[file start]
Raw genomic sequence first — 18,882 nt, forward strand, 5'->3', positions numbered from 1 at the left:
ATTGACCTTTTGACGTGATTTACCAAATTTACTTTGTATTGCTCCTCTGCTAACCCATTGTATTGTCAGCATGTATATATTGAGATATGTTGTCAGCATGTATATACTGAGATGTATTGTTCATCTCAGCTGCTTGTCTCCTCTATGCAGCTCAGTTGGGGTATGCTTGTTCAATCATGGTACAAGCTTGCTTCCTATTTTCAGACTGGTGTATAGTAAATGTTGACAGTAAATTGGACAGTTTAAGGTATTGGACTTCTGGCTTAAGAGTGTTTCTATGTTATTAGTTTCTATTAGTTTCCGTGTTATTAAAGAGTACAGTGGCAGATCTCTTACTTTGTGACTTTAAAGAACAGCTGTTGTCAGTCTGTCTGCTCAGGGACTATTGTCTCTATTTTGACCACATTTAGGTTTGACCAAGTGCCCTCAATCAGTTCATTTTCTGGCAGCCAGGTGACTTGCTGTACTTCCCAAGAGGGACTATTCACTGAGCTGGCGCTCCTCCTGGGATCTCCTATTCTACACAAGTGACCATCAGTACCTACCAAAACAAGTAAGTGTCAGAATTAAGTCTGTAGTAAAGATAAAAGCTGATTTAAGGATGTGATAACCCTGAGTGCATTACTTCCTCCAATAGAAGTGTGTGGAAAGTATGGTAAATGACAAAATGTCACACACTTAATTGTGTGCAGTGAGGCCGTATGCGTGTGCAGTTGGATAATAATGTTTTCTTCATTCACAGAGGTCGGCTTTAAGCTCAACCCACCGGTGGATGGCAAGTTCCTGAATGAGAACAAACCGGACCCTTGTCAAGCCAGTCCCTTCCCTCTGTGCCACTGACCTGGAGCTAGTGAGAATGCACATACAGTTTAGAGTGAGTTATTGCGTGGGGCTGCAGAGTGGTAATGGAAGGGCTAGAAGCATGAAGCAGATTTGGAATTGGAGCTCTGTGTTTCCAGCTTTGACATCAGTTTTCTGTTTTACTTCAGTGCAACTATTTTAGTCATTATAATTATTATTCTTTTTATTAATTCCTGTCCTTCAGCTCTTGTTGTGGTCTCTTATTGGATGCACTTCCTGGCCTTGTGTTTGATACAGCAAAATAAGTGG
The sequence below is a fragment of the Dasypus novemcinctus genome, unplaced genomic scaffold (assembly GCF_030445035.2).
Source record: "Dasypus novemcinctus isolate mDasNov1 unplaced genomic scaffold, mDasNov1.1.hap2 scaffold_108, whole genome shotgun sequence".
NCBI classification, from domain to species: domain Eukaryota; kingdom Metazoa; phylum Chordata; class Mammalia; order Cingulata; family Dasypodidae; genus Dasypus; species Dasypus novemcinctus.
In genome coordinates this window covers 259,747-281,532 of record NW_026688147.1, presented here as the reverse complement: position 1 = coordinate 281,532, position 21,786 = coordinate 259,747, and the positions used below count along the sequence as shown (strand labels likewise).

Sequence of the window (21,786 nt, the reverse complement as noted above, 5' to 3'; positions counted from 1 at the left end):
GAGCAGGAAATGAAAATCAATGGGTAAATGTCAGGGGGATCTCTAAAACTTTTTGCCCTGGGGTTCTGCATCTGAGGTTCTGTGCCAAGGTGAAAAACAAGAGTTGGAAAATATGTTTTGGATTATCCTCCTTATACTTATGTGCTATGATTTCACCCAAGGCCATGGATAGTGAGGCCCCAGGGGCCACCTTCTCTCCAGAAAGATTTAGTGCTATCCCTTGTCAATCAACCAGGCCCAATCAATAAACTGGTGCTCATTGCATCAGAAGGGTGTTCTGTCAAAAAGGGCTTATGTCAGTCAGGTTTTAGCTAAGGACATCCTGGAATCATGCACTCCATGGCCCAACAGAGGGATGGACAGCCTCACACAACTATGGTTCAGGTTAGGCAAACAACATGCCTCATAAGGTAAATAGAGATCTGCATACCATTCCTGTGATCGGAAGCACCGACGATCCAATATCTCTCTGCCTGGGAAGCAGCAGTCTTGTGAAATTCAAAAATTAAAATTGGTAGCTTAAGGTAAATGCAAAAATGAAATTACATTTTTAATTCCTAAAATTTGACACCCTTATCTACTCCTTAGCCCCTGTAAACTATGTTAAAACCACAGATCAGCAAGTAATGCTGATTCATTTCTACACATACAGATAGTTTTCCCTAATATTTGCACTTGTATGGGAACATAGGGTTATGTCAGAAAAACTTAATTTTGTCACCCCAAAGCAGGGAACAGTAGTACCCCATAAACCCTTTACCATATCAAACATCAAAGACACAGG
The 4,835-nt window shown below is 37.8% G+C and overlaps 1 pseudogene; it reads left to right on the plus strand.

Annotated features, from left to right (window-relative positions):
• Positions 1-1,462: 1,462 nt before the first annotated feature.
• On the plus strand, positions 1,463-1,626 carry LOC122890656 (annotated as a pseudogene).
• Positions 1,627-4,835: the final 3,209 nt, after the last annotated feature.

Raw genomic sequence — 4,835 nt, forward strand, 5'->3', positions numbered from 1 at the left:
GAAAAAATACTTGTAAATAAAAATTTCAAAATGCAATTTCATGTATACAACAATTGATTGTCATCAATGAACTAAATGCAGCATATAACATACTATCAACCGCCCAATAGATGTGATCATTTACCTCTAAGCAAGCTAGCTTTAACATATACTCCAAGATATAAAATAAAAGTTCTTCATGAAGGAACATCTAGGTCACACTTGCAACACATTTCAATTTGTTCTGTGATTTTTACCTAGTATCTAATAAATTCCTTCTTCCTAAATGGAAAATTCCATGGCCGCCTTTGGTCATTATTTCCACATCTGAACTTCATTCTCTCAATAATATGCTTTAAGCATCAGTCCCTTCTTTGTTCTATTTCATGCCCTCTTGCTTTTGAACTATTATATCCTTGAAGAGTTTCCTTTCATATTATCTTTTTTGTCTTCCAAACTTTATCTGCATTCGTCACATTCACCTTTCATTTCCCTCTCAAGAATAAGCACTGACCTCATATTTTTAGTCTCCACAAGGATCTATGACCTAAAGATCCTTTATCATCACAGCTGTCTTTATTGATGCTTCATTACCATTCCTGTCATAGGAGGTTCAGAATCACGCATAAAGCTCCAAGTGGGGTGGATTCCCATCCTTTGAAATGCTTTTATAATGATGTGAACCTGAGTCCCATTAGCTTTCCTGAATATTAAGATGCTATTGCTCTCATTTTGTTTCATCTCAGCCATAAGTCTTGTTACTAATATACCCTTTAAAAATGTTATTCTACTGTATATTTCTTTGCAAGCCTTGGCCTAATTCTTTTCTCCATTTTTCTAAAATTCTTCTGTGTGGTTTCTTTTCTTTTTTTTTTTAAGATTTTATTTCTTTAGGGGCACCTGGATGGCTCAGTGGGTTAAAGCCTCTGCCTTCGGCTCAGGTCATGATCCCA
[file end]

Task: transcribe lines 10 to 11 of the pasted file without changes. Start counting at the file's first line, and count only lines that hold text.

Annotated features, from left to right (window-relative positions):
• Positions 1-1,462: 1,462 nt before the first annotated feature.